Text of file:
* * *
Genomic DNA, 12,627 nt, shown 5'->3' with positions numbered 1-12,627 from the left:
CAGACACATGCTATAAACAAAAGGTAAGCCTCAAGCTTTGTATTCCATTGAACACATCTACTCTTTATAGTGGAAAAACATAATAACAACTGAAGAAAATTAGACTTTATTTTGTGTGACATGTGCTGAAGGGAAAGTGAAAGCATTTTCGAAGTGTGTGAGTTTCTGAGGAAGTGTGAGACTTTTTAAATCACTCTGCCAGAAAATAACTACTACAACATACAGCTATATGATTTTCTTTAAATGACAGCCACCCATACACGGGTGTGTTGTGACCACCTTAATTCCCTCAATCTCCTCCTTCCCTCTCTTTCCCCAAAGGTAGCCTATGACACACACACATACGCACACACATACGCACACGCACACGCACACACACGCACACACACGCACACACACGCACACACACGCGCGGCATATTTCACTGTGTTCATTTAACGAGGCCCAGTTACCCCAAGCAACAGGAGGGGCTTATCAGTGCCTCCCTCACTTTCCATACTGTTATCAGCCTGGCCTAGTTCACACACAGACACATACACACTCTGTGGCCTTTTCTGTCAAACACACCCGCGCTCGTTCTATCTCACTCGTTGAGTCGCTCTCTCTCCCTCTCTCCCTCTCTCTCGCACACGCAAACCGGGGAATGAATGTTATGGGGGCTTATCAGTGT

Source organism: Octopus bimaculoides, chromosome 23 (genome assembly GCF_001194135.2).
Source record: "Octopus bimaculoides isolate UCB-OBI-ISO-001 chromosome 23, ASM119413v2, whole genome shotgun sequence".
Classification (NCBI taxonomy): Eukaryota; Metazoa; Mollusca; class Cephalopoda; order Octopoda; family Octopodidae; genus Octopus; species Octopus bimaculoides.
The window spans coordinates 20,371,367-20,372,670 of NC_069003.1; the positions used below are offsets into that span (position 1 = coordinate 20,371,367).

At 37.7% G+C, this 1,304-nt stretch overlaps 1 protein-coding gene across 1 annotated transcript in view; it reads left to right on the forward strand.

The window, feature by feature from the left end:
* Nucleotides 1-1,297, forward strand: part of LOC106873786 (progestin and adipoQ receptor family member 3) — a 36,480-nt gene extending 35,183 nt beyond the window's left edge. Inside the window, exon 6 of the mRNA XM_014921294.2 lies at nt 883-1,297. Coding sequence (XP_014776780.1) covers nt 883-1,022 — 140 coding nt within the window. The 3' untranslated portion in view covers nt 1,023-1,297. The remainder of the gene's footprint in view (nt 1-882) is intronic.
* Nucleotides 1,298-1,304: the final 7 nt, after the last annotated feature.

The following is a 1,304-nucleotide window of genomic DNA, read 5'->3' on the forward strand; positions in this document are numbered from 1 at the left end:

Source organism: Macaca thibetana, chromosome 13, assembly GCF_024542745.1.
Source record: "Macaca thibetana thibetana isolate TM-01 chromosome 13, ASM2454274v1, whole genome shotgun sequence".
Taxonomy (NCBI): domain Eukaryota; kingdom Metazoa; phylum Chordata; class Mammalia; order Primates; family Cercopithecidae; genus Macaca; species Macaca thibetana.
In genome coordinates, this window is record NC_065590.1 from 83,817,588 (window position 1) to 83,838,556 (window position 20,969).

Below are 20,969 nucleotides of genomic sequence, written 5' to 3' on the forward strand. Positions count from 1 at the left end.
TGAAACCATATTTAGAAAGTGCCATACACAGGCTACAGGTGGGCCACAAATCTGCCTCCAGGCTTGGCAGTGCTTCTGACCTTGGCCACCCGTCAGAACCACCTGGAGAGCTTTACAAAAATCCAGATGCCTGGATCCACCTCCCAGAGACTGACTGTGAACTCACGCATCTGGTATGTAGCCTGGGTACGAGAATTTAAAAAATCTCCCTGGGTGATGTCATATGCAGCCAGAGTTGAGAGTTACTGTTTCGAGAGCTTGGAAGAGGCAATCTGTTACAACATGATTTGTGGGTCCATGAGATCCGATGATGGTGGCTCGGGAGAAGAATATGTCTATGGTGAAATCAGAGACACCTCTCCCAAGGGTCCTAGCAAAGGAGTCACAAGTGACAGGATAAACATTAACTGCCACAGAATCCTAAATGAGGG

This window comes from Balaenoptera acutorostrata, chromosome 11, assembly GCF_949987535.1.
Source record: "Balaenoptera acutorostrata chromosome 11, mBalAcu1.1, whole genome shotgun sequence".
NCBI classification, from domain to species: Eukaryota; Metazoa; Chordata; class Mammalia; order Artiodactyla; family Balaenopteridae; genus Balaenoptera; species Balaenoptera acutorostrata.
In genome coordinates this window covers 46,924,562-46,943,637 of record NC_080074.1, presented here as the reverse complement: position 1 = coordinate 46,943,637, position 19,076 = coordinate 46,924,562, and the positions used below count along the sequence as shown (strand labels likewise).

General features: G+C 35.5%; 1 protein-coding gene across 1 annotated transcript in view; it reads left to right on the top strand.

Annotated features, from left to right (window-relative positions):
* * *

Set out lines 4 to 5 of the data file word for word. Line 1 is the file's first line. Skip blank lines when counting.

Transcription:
Source record: "Octopus bimaculoides isolate UCB-OBI-ISO-001 chromosome 23, ASM119413v2, whole genome shotgun sequence".
Classification (NCBI taxonomy): Eukaryota; Metazoa; Mollusca; class Cephalopoda; order Octopoda; family Octopodidae; genus Octopus; species Octopus bimaculoides.